The second French film in two years about Coco Chanel has no connection with its predecessor, although Coco Chanel & Igor Stravinsky begins almost exactly where Coco before Chanel left off, with the couturier about to lose her lover Arthur “Boy” Capel in a car accident. Presumably someone in Paris is already at work on Coco, the Nazi Collaborator.
Coco & Igor is not a patch on the first movie as entertainment, although it is definitely sexier, boasts even more elegant Chanel outfits and has the benefit of Stravinsky’s music, including large chunks of the ballet, The Rite of Spring. The latter makes a terrific, doomy soundtrack but it is not enough to breathe life into the longueurs that become more and more frequent in the second half of the film. A shame, because Coco & Igor begins with an impressive sequence depicting one of the most famous evenings in 20th-century music, the premiere of The Rite of Spring, performed by Diaghilev’s Ballets Russes in May 1913.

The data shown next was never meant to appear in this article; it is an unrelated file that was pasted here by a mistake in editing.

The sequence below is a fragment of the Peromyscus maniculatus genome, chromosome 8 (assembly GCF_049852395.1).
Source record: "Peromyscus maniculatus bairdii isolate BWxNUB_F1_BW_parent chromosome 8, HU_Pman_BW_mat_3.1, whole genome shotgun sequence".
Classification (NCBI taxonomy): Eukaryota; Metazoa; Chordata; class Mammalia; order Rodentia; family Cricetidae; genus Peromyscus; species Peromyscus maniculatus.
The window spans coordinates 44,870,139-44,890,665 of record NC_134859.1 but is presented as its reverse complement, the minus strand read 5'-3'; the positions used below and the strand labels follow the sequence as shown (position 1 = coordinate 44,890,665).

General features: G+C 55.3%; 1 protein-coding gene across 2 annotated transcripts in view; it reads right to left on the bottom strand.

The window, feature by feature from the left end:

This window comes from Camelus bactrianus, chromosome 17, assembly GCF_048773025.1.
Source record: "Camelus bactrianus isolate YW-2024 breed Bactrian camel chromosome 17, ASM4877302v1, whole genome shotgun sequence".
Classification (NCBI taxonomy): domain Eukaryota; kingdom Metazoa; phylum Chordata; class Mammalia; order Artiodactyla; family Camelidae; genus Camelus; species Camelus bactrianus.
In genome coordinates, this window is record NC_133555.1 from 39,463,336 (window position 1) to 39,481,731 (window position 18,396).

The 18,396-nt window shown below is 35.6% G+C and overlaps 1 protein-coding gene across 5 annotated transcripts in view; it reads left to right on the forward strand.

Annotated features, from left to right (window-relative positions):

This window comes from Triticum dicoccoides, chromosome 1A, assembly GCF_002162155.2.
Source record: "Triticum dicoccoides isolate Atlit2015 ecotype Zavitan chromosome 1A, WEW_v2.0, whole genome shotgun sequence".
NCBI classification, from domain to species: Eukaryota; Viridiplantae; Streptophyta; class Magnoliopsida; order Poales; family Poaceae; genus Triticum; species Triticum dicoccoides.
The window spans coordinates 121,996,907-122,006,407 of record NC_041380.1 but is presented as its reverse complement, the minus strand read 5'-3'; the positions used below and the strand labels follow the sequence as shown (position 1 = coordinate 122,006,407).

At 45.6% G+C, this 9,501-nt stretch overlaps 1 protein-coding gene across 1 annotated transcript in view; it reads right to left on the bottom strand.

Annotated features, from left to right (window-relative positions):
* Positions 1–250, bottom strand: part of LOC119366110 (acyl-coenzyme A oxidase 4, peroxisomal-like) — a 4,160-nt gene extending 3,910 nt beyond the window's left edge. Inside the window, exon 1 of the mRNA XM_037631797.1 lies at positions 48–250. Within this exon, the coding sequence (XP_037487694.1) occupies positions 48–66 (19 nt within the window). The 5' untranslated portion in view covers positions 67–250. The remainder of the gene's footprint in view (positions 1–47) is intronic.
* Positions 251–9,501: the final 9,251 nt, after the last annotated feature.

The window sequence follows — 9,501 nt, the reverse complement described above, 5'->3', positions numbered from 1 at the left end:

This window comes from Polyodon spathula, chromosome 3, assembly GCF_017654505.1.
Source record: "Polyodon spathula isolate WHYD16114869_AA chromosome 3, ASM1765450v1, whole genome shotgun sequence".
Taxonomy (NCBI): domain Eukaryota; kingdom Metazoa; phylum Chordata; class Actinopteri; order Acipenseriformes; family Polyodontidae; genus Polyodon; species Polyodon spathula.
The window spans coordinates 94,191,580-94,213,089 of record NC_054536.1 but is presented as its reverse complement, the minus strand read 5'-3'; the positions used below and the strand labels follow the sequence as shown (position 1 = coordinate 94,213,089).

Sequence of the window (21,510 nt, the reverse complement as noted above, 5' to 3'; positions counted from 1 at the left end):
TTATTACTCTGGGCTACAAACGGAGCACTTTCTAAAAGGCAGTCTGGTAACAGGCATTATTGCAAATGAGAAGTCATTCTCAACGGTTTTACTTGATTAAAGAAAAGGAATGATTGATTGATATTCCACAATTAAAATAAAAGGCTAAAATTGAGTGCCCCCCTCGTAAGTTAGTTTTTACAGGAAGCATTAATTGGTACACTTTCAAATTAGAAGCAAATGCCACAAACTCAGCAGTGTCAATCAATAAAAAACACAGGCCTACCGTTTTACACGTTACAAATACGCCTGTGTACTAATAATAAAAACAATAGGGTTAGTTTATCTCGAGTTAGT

Chanel was in the crowd that night and the film has her, played by the stunning Anna Mouglalis, witnessing the spectacle with a cool, enigmatic half-smile. She is later introduced to Stravinsky and there is an instant mutual fascination. Almost nothing is said by the two modernist icons, though Stravinsky accepts an offer to move with his family into her villa outside Paris. The house turns out to be gorgeous, a perfect stage for Mouglalis’s Chanel to parade around in slinky evening wear that emphasises her sharp, naked shoulder blades.
Stravinsky is played by the Danish actor Mads Mikkelsen, an ex-Bond villain with a striking resemblance to the composer as a young man. He says little, brooding impassively while Magoulis’s Chanel smokes and stares insolently. For what feels like hours.
When he and Chanel finally, wordlessly and without even kissing, have energetic sex, their connection seems like the joining of two egos.
It is not clear if director Jan Kounen intended the pair to seem so unlikeable. But it makes it harder to enjoy all the lissome designer coupling. Kounen clearly has a liking for stilted dialogue and long silences, even though such cool restraint is arguably the opposite aesthetic to that championed by Stravinsky’s work. Fortunately there is genuine pleasure to be found in the costumes, the music and, above all, in the stunning art deco of Chanel’s villa.